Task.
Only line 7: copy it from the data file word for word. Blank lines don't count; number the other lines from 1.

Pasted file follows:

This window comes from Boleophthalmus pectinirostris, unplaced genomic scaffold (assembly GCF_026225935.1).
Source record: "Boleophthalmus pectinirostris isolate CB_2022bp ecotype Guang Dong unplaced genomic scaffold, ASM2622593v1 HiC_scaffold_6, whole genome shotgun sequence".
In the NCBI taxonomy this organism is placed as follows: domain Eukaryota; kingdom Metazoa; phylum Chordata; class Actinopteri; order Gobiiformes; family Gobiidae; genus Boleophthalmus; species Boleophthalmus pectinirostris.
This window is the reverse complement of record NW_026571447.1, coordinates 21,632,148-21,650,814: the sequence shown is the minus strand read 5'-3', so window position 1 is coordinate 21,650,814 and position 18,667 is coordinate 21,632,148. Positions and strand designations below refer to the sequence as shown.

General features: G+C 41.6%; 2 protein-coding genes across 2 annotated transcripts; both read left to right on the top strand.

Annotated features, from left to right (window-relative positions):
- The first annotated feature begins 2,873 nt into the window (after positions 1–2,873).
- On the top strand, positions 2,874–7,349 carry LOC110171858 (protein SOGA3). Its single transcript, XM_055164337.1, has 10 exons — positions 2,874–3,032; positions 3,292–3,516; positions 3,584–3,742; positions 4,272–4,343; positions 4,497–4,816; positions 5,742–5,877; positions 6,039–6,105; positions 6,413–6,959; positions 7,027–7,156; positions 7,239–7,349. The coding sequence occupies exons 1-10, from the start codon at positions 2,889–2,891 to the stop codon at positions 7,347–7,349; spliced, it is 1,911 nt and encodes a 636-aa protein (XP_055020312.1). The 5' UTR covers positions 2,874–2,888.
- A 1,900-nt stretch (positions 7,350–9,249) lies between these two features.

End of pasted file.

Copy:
- The first annotated feature begins 2,873 nt into the window (after positions 1–2,873).